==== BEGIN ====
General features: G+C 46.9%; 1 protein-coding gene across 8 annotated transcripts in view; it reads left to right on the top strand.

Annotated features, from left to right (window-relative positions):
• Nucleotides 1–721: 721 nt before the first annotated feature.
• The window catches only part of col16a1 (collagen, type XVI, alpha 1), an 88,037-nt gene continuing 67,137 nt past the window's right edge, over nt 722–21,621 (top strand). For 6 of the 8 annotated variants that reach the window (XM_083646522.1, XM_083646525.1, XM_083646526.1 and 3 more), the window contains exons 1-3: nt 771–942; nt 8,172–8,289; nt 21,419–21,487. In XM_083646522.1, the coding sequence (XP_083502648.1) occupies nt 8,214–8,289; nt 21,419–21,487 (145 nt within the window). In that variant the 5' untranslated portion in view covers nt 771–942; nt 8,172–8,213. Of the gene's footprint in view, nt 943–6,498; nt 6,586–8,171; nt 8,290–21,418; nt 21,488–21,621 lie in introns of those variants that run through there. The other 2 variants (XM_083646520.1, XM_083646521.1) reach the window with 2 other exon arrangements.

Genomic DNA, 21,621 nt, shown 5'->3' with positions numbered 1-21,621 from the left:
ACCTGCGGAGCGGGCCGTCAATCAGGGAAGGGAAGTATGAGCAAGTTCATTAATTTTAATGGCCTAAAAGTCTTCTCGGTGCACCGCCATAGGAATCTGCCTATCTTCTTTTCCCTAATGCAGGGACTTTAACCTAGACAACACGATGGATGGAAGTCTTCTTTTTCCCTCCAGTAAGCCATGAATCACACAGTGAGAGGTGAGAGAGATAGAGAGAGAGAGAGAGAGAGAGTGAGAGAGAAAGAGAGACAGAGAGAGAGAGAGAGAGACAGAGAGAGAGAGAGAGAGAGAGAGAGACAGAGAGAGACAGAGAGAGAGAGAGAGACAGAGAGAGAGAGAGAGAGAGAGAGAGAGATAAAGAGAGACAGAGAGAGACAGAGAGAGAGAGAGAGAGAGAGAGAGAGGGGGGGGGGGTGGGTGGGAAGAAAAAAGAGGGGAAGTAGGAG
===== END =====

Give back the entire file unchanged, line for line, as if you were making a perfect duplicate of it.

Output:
General features: G+C 46.9%; 1 protein-coding gene across 8 annotated transcripts in view; it reads left to right on the top strand.

Annotated features, from left to right (window-relative positions):
• Nucleotides 1–721: 721 nt before the first annotated feature.
• The window catches only part of col16a1 (collagen, type XVI, alpha 1), an 88,037-nt gene continuing 67,137 nt past the window's right edge, over nt 722–21,621 (top strand). For 6 of the 8 annotated variants that reach the window (XM_083646522.1, XM_083646525.1, XM_083646526.1 and 3 more), the window contains exons 1-3: nt 771–942; nt 8,172–8,289; nt 21,419–21,487. In XM_083646522.1, the coding sequence (XP_083502648.1) occupies nt 8,214–8,289; nt 21,419–21,487 (145 nt within the window). In that variant the 5' untranslated portion in view covers nt 771–942; nt 8,172–8,213. Of the gene's footprint in view, nt 943–6,498; nt 6,586–8,171; nt 8,290–21,418; nt 21,488–21,621 lie in introns of those variants that run through there. The other 2 variants (XM_083646520.1, XM_083646521.1) reach the window with 2 other exon arrangements.

Genomic DNA, 21,621 nt, shown 5'->3' with positions numbered 1-21,621 from the left:
ACCTGCGGAGCGGGCCGTCAATCAGGGAAGGGAAGTATGAGCAAGTTCATTAATTTTAATGGCCTAAAAGTCTTCTCGGTGCACCGCCATAGGAATCTGCCTATCTTCTTTTCCCTAATGCAGGGACTTTAACCTAGACAACACGATGGATGGAAGTCTTCTTTTTCCCTCCAGTAAGCCATGAATCACACAGTGAGAGGTGAGAGAGATAGAGAGAGAGAGAGAGAGAGAGTGAGAGAGAAAGAGAGACAGAGAGAGAGAGAGAGAGACAGAGAGAGAGAGAGAGAGAGAGAGAGACAGAGAGAGACAGAGAGAGAGAGAGAGACAGAGAGAGAGAGAGAGAGAGAGAGAGAGATAAAGAGAGACAGAGAGAGACAGAGAGAGAGAGAGAGAGAGAGAGAGAGGGGGGGGGGGTGGGTGGGAAGAAAAAAGAGGGGAAGTAGGAG